Stephen Malkmus and the Jicks -- Real Emotional Trash
In this, his fourth post-Pavement studio endeavor, Stephen Malkmus has created a record that sees indie-rock's long-reigning king of quirk drink from the goblet of classic rock. It's a stylistic shift not unlike last year's Sky Blue Sky, which saw Wilco attempt to occupy similar territory with mixed results. But where Jeff Tweedy let lengthy classic rock jams arduously run their course (see "Hate it Here" or "Shake it Off") , Malkmus (with Jicks in tow) has managed to infuse his jams with thrilling conclusions that make the build-up worth the wait, most notably on album stand-outs "Hopscotch Willie" and "Real Emotional Trash." And while many of the songs here are challenging (in that they defy standard song structures), Malkmus adds "Cold Son" and "Gardenia," the latter of which could match "Gold Soundz" and "Spit on a Stranger" in terms of pop accessibility.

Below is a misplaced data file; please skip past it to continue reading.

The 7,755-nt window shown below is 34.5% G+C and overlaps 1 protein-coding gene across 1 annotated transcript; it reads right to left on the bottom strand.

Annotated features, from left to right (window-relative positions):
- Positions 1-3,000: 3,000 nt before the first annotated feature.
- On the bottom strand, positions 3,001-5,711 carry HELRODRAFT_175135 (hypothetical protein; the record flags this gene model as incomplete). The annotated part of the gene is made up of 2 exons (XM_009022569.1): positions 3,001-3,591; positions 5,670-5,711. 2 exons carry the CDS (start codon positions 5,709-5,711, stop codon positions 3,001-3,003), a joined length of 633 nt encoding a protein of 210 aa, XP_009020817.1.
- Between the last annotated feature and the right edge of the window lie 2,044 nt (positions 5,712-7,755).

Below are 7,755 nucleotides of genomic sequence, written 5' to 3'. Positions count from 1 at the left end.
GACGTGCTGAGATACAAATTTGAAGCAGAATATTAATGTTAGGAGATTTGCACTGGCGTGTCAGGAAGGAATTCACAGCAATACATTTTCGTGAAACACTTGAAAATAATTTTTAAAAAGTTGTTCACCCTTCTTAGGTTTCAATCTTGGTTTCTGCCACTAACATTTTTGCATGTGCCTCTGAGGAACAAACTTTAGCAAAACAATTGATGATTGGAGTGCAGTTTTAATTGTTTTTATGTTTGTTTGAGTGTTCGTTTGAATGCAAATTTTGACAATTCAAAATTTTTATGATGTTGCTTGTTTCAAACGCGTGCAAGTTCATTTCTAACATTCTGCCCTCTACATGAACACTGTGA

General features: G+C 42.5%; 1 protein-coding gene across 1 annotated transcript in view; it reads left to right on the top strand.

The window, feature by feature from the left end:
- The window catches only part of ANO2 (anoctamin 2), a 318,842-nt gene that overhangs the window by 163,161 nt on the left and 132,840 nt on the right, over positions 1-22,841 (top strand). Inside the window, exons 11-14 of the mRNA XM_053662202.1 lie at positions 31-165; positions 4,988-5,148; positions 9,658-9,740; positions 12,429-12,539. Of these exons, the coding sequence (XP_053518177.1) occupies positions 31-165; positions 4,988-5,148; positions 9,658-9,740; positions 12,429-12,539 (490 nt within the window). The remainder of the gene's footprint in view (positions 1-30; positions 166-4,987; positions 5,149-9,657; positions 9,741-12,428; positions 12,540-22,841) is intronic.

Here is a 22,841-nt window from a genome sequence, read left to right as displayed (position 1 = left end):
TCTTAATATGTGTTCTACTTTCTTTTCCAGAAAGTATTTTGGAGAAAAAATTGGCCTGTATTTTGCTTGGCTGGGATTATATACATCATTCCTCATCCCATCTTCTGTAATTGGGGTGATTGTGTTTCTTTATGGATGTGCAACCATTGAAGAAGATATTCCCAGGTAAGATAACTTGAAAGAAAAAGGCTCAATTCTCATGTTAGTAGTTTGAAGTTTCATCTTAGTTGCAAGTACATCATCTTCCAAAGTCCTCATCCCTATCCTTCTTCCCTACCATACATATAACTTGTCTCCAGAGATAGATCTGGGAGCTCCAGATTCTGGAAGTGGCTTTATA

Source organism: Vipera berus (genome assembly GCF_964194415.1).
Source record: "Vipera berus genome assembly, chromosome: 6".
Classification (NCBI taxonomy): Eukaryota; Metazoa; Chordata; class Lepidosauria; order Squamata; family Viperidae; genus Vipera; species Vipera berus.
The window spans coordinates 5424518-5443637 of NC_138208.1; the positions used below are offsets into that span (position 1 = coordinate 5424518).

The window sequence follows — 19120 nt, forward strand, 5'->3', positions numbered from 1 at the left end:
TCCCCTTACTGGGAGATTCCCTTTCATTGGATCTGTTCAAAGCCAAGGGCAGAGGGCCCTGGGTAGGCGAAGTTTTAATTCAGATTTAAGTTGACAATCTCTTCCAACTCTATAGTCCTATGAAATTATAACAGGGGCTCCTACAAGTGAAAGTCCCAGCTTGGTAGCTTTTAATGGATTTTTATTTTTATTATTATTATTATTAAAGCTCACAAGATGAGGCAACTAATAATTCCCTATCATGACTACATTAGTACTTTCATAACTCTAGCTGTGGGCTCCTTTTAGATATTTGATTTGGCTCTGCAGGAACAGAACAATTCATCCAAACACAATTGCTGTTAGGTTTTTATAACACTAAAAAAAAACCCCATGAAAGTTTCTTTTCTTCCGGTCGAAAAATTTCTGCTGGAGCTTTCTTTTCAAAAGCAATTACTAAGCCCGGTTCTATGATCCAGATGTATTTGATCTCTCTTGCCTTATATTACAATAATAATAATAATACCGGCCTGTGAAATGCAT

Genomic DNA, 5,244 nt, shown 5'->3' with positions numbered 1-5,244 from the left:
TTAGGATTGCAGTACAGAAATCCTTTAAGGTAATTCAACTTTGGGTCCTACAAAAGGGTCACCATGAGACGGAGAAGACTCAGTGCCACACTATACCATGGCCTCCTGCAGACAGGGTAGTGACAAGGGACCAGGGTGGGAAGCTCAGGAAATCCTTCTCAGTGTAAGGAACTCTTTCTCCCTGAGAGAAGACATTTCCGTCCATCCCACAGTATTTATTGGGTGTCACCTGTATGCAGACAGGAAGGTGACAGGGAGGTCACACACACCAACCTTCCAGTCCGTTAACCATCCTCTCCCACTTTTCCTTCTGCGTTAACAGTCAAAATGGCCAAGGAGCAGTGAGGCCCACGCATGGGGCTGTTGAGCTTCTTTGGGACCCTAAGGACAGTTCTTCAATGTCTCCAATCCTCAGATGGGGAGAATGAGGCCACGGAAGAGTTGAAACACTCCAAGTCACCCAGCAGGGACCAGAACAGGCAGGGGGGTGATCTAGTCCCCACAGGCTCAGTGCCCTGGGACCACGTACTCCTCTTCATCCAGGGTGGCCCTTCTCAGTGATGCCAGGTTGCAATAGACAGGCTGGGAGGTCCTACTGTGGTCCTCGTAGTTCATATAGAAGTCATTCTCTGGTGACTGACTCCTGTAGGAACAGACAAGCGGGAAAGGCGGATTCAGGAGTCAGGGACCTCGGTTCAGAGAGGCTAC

Stephen Malkmus is, unluckily, one of a handful of artists that will never really get a fair review from me. Like Blake Schwarzenbach with Jets to Brazil, whenever I hear Malkmus' dry, affected vocal in a non-Pavement setting I find my ear yearning for those standard-bearers of the 90s indie sound. Real Emotional Trash is a solid record - anchored by the incomparable drumming of Janet Weiss - and yet every time I start listening to it I end up abandoning the project halfway through and slipping in Slanted and Enchanted. Maybe I should see someone about that. They say the first step is admitting you have a problem.